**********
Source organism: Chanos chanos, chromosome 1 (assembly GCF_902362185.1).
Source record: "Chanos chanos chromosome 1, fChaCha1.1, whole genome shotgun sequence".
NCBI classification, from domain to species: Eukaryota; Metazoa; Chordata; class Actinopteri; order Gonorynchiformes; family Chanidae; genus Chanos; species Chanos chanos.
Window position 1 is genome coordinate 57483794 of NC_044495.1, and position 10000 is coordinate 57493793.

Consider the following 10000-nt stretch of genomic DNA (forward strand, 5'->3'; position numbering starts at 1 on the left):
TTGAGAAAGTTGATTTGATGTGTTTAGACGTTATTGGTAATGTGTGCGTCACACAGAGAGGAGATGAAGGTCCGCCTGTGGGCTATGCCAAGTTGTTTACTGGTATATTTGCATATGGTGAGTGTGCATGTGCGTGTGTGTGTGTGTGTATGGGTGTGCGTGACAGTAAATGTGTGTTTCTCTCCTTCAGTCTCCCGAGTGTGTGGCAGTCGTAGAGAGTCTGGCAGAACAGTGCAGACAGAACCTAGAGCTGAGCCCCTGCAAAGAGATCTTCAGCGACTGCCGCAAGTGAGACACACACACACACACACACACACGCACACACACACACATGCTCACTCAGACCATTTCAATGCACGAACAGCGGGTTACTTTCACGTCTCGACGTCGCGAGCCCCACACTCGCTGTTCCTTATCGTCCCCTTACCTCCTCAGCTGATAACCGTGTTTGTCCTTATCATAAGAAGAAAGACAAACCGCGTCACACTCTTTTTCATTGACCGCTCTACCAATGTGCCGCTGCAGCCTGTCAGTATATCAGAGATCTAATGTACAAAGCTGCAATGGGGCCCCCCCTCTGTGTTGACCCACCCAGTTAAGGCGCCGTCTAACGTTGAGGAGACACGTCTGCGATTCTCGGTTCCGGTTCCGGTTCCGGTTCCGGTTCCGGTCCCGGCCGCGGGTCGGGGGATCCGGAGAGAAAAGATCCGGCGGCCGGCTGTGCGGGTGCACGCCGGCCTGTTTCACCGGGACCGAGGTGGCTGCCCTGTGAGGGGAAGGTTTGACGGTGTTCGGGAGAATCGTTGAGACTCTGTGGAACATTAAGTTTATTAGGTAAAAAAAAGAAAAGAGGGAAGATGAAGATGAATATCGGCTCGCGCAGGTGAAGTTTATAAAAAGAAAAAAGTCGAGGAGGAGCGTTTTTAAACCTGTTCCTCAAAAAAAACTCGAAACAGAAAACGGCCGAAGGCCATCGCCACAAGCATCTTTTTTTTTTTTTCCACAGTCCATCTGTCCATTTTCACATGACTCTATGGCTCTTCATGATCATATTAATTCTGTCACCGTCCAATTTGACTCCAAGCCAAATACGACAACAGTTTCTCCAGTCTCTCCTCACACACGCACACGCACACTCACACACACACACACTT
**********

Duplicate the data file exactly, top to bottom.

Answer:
Source organism: Chanos chanos, chromosome 1 (assembly GCF_902362185.1).
Source record: "Chanos chanos chromosome 1, fChaCha1.1, whole genome shotgun sequence".
NCBI classification, from domain to species: Eukaryota; Metazoa; Chordata; class Actinopteri; order Gonorynchiformes; family Chanidae; genus Chanos; species Chanos chanos.
Window position 1 is genome coordinate 57483794 of NC_044495.1, and position 10000 is coordinate 57493793.

Consider the following 10000-nt stretch of genomic DNA (forward strand, 5'->3'; position numbering starts at 1 on the left):
TTGAGAAAGTTGATTTGATGTGTTTAGACGTTATTGGTAATGTGTGCGTCACACAGAGAGGAGATGAAGGTCCGCCTGTGGGCTATGCCAAGTTGTTTACTGGTATATTTGCATATGGTGAGTGTGCATGTGCGTGTGTGTGTGTGTGTATGGGTGTGCGTGACAGTAAATGTGTGTTTCTCTCCTTCAGTCTCCCGAGTGTGTGGCAGTCGTAGAGAGTCTGGCAGAACAGTGCAGACAGAACCTAGAGCTGAGCCCCTGCAAAGAGATCTTCAGCGACTGCCGCAAGTGAGACACACACACACACACACACACACGCACACACACACACATGCTCACTCAGACCATTTCAATGCACGAACAGCGGGTTACTTTCACGTCTCGACGTCGCGAGCCCCACACTCGCTGTTCCTTATCGTCCCCTTACCTCCTCAGCTGATAACCGTGTTTGTCCTTATCATAAGAAGAAAGACAAACCGCGTCACACTCTTTTTCATTGACCGCTCTACCAATGTGCCGCTGCAGCCTGTCAGTATATCAGAGATCTAATGTACAAAGCTGCAATGGGGCCCCCCCTCTGTGTTGACCCACCCAGTTAAGGCGCCGTCTAACGTTGAGGAGACACGTCTGCGATTCTCGGTTCCGGTTCCGGTTCCGGTTCCGGTTCCGGTCCCGGCCGCGGGTCGGGGGATCCGGAGAGAAAAGATCCGGCGGCCGGCTGTGCGGGTGCACGCCGGCCTGTTTCACCGGGACCGAGGTGGCTGCCCTGTGAGGGGAAGGTTTGACGGTGTTCGGGAGAATCGTTGAGACTCTGTGGAACATTAAGTTTATTAGGTAAAAAAAAGAAAAGAGGGAAGATGAAGATGAATATCGGCTCGCGCAGGTGAAGTTTATAAAAAGAAAAAAGTCGAGGAGGAGCGTTTTTAAACCTGTTCCTCAAAAAAAACTCGAAACAGAAAACGGCCGAAGGCCATCGCCACAAGCATCTTTTTTTTTTTTTCCACAGTCCATCTGTCCATTTTCACATGACTCTATGGCTCTTCATGATCATATTAATTCTGTCACCGTCCAATTTGACTCCAAGCCAAATACGACAACAGTTTCTCCAGTCTCTCCTCACACACGCACACGCACACTCACACACACACACACTT